The similarity then, Ladies and Gentlemen, between the Carter Administration and the Reagan Administration on negotiations with the Soviets, is not only on the need for contacts and continuing negotiations with the Soviets. But they also agree on objectives. The difference is on how best to achieve successful results. Peace based on a strong defense has been newly emphasized during the campaign but this is not a new concept, and it is certainly not a dangerous one. I know from my own experience that the Soviets respect hard bargaining, and are not intimidated by bluffing. Only in the face of Western resolve will the Soviets be prepared to engage in serious and mutually advantageous negotiations.

The Role of Europe

Finally, I would like to mention one factor in the world situation to which I have not yet alluded. It is the phenomenon of the gradual reemergence of Europe, particularly of France and the Federal Republic of Germany, on the world scene. There has been a change from the situation in the post-war years when Europe was recovering from the devastation of war and it was necessary for the United States to bear the major part of the burden of its defense. Today, Europe, particularly the Federal Republic of Germany, is economically strong. A United Europe, of course, not yet a political reality. However, all of Western Europe benefits from the Alliance, and much of Europe is committed to it. It is therefore appropriate, as we together face new challenges to our interests in other parts of the world, particularly in the Middle East, that the Europeans make a greater contribution to the defense of Europe. I would be less than frank if I did not tell you that there is a perception growing in the United States that the Europeans have too much of the benefits and not enough of the burdens of the Alliance.

This is not a Reagan Administration position. Indeed, the new Administration has not yet spoken on the European contribution to the mutual defense. The outgoing Carter Administration, has, however, made itself quite clear on this score. We can anticipate that the United States will be prepared to spend more on defense. It would not be surprising therefore to see the new American Administration take the same, or even a stronger, view on the question of an expanded European contribution.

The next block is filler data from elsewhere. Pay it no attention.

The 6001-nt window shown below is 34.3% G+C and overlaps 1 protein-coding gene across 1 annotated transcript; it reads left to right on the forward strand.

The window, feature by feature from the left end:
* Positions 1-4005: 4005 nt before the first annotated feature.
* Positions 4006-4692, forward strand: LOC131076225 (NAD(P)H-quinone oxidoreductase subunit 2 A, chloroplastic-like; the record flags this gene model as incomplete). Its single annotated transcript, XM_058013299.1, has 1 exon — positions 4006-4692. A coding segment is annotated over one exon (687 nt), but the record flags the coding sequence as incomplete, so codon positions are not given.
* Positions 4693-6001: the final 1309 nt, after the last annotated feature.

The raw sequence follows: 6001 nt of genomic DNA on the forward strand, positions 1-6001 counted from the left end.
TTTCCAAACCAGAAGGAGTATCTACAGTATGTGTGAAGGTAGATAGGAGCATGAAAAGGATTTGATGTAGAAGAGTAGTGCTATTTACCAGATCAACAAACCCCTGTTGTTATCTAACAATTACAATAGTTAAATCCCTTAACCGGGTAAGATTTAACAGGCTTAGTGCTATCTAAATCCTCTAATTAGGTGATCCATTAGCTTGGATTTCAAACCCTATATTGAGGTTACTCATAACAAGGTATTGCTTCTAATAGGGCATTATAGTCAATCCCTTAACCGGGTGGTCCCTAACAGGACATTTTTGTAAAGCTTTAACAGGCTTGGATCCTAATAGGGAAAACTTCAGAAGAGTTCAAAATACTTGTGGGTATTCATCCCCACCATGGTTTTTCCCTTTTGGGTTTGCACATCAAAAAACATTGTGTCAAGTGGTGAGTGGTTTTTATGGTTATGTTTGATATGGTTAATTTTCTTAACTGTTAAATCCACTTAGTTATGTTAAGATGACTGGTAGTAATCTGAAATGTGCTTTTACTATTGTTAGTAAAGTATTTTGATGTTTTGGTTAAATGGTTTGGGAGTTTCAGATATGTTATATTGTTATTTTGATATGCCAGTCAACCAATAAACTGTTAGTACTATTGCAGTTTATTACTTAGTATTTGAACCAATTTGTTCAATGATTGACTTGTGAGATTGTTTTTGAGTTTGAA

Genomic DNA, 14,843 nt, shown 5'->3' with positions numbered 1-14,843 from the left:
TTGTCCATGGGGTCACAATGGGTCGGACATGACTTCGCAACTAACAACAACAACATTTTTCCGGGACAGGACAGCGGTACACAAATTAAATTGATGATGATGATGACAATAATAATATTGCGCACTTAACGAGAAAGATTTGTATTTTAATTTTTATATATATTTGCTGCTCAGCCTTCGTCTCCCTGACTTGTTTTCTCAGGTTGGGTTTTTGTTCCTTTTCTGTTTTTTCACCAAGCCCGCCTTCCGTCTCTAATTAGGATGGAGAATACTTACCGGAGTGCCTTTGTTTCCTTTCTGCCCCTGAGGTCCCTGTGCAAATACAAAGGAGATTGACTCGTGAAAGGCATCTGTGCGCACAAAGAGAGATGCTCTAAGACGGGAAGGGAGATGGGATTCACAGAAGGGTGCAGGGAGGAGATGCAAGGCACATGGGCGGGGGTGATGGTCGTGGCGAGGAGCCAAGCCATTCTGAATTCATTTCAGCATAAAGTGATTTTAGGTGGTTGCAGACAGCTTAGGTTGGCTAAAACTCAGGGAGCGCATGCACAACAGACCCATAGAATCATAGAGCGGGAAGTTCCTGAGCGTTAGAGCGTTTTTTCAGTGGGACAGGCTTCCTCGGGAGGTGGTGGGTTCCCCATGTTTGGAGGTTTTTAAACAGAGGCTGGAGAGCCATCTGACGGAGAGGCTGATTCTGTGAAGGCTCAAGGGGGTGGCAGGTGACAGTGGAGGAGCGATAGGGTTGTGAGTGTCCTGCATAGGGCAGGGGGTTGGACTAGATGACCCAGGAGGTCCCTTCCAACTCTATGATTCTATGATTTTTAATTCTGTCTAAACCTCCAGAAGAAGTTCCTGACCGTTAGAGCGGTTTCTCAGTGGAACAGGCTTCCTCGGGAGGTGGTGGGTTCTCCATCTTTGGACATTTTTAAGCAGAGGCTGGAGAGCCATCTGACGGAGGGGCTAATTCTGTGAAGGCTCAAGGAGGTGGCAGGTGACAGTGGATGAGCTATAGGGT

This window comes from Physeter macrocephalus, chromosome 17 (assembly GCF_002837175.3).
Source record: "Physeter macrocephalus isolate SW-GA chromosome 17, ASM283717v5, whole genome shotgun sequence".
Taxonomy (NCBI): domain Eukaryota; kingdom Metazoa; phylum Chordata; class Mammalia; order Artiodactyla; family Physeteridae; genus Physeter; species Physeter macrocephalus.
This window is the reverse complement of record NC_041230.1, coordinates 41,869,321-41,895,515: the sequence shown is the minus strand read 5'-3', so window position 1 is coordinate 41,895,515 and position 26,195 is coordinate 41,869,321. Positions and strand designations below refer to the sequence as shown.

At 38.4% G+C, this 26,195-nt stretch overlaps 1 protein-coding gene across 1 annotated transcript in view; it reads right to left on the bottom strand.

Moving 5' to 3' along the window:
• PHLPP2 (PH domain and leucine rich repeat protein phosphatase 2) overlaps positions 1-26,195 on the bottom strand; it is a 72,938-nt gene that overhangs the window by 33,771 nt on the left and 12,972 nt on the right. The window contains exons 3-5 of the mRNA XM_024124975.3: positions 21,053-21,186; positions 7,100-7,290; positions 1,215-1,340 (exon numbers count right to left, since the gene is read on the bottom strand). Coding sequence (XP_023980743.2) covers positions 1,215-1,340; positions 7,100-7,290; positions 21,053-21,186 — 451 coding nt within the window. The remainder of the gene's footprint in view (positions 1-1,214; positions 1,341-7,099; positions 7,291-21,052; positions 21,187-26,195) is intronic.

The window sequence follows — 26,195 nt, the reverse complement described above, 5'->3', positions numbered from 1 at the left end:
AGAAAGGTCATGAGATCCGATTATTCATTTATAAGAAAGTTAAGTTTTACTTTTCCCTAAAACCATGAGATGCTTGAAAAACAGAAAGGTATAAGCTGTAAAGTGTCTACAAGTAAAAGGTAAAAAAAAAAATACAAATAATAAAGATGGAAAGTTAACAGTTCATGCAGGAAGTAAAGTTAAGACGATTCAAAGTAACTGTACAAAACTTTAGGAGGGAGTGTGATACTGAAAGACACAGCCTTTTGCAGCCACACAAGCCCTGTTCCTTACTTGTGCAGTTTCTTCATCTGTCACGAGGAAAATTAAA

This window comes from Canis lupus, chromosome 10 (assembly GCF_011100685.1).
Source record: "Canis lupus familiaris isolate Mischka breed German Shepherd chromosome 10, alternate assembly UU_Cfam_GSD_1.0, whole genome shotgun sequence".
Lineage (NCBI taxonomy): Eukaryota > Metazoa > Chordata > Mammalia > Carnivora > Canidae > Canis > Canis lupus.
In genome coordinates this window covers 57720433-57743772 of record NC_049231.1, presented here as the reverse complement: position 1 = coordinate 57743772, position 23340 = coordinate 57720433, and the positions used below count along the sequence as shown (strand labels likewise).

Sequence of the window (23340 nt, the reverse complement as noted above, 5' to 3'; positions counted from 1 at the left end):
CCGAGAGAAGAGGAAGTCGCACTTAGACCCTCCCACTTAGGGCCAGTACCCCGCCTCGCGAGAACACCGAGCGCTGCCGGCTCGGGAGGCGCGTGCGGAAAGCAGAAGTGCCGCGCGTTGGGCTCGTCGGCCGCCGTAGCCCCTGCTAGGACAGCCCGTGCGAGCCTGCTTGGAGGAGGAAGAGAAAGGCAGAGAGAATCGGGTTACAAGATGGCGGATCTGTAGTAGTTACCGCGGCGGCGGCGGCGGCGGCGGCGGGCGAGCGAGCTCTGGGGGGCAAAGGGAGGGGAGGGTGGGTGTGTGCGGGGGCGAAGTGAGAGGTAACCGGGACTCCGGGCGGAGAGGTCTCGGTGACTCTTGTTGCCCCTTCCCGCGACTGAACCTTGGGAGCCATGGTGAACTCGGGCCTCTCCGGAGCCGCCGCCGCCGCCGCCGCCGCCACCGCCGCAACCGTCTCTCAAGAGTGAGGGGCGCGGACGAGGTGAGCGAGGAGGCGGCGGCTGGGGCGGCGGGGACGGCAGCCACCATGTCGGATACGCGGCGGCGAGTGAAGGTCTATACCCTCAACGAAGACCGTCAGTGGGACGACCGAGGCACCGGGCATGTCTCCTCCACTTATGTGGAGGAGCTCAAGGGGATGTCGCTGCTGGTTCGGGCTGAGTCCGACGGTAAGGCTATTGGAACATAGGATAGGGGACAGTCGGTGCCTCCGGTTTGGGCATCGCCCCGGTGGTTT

The United States is prepared to undertake the major share of the new burden of developing a Western military strategy to ensure the security of the oil life-lines from the Middle East. However, this is in the service of all the Western nations, and particularly to Western Europe - which has so few oil resources of its own and few alternative energy sources. The 3% growth commitments made two years ago were based on security needs in Europe. These have increased in the meantime, and the events in the Middle East and Southwest Asia have added a new dimension to the requirements.

Conclusion: Challenge and Continuity

In this "pause for thought", then, Europeans and Americans must ask themselves and discuss together the question: What is the appropriate response to common European and American security concerns, particularly out- side of the NATO area. Together, we must develop an agreed strategy. As a point of departure, you may be confident that in the 1980's the American commitment to the security of Europe through the NATO Alliance, and at the same time the American commitment to arms control, remain unshakeable. As we met the challenge in Europe together, beginning 35 years ago, I am confident that together we can meet the new challenges in Europe and in other parts of the world.

The global situation has changed but our common values, common interests and common purpose have not. The under- lying foundation of the Western Alliance and of German- American friendship must continue on a steady course. I am confident that they will.

Source: Special Pamphlet. U.S. Embassy

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Updated: September 2002